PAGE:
#Magicofthecup is not negotiable.
The imminent sale of Nathan Tinkler’s Patinack Farm horse racing empire might not come as a surprise to many, but what it means for Newcastle’s Knights and Jets clubs remains to be seen.
Fairfax Media reported that Tinkler will attempt to sell his entire racing operation, including property and bloodstock, for a figure he hopes will be north of around $100 million by May 1st.
But should foreign investment not be found within the next month, Patinack Farm would cease all racing and breeding operations if the business cannot be sold.
Over the past 12 months the Tinkler Group has seen its fortune crippled crippled by a slumping resources market, with Tinkler revealing in the NSW Supreme Court that his company held debts of over $500 million.
Australia’s youngest billionaire has been steadily offloading his assets and the future of Hunter Sports Group, through which Tinkler controls the Newcastle Knights and Newcastle Jets, could be next.
Tinkler’s commitment to his pride and joy the Newcastle Knights will mean that he will hold out as long as possible before selling, but if he can’t resolve his financial situation soon the decision might no longer be his.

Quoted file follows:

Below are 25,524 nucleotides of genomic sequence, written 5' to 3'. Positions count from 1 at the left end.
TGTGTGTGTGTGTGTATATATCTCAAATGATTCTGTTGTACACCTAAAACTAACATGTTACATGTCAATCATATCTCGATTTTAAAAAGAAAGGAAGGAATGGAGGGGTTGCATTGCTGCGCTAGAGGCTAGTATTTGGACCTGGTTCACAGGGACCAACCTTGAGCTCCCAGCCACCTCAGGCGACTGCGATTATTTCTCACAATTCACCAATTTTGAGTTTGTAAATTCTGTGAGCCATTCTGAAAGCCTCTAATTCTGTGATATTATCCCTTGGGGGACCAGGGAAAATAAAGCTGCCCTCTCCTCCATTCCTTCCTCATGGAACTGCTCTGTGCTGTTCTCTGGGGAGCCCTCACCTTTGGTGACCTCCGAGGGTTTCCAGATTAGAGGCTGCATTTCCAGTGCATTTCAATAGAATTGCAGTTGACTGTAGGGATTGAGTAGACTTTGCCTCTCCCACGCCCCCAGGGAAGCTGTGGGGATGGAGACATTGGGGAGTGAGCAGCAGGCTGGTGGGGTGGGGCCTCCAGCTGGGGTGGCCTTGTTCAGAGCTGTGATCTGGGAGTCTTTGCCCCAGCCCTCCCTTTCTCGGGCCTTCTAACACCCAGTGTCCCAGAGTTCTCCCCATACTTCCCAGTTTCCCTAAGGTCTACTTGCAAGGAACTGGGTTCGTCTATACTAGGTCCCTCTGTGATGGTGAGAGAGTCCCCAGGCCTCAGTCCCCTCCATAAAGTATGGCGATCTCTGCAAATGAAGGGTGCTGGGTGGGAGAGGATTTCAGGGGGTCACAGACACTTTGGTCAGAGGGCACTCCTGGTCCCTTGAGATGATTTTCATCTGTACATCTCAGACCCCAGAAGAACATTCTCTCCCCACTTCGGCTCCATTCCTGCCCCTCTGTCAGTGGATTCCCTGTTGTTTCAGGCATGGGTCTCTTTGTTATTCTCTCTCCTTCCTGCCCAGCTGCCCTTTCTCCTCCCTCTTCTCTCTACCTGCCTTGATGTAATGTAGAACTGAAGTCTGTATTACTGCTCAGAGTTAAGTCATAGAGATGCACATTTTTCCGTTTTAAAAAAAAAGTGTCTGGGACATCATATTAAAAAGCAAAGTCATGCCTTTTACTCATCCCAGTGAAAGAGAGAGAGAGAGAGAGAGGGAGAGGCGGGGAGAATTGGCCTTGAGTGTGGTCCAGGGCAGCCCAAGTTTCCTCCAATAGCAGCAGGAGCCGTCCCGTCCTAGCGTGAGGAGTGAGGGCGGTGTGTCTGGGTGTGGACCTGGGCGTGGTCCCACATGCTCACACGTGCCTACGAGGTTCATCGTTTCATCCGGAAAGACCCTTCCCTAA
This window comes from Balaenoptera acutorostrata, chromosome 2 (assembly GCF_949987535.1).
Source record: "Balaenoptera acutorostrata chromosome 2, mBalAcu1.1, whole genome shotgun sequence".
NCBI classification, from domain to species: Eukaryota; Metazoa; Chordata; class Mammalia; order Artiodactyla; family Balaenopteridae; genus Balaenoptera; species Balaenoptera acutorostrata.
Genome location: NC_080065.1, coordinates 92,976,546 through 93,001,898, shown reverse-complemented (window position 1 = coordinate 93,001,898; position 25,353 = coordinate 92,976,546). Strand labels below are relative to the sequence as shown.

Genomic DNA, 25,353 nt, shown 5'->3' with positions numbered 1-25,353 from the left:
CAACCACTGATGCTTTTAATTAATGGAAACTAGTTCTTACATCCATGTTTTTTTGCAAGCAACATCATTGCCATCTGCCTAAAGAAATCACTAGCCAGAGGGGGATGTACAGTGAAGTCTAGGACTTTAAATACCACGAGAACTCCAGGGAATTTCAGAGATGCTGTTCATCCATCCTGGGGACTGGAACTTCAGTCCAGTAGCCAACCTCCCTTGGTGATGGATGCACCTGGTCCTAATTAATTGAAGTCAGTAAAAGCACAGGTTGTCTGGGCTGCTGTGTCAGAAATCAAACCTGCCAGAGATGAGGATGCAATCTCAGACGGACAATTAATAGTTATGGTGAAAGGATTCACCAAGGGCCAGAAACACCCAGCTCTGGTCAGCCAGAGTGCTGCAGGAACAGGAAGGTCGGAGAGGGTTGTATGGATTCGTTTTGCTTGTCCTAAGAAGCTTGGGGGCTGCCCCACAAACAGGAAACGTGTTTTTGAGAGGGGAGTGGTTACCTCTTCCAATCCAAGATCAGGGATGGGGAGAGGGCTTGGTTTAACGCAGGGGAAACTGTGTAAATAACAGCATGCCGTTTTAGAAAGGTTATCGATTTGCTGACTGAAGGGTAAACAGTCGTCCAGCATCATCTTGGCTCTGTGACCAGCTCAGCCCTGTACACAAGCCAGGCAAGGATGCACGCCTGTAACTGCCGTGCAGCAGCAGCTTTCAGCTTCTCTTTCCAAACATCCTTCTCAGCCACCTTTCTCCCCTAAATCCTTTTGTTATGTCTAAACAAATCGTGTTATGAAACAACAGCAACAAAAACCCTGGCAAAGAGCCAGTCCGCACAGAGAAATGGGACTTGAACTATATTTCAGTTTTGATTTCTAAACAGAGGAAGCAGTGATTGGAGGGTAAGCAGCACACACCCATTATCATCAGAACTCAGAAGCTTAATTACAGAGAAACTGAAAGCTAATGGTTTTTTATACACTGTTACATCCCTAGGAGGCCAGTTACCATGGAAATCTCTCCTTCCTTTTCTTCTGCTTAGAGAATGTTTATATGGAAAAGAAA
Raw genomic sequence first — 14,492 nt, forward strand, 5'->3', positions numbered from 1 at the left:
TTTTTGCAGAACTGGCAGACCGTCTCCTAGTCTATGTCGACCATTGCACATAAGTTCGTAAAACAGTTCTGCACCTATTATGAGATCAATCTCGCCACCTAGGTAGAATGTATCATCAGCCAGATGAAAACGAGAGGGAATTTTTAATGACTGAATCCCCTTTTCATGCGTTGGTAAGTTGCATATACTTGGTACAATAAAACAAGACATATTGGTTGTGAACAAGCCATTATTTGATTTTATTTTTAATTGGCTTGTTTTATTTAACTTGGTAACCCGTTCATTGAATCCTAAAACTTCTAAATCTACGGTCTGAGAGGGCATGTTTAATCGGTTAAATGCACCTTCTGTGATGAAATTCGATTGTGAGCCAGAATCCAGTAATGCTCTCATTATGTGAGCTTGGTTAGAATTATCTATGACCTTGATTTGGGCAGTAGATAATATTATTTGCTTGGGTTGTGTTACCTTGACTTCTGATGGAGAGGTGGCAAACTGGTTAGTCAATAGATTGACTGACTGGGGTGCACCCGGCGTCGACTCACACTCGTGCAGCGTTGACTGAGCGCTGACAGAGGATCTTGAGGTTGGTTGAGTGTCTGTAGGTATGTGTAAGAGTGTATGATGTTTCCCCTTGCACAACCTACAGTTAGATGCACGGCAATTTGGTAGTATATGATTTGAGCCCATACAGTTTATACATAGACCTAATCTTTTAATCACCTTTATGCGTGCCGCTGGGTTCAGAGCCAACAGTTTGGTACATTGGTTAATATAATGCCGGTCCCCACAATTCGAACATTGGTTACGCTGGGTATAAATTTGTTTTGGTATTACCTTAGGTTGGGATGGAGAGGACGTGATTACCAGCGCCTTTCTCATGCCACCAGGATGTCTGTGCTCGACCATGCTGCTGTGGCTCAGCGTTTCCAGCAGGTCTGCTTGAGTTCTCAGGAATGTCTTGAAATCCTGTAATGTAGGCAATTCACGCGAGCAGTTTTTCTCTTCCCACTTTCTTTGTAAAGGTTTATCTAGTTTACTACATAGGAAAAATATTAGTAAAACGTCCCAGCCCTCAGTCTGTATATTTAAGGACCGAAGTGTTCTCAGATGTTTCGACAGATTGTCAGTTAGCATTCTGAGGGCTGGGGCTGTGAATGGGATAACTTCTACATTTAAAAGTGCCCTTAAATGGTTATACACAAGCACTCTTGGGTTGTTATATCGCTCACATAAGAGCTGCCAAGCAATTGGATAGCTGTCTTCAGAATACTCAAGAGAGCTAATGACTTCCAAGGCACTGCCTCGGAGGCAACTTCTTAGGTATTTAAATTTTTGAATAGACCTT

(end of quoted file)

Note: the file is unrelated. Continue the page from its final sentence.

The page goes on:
The key to this situation will the relationship between the Tinkler Group and the HSG, and just what impact the ongoing decline of Tinkler’s mining operations will have on HSG.
A $20 million bank guarantee was a condition of Tinkler privatising the Knights two years ago, and HSG have previously stressed the independence of HSG from Tinkler’s other business interests.
But, as evidenced by the major sponsorship of Tinkler’s Hunter Ports company, much of HSG’s finances still depend on Tinkler and at the very least they would need to increase their level of external sponsorship agreeements in future.
When contacted by The Roar, HSG were unable to provide comment on what the sale of Patinack Farm would have on the futures of the Knights and Jets.
As they have done in the past, both the NRL and FFA will quickly move to ensure that the future of the respective clubs are safe in the wake of today’s news.
With both governing bodies enjoying the cash flow provided by recently completed television deals, the ability to prop up a club in the short-term won’t be an issue.
But owning a sports team in the NRL and A-League is a losing business but for a handful of clubs and in a regional market such as Newcastle it is hard to see buyers lining up at the door.
When Tinkler arrived as the ‘white knight’ for the Jets in 2010 and Knights in 2011, he allowed the red-and-blue faithful to dream of a club with the ability to dominate their big-city rivals both on and off the field.
If Tinkler can’t find a way to turn around his fortunes soon, Newcastle fans might need another saviour to step in.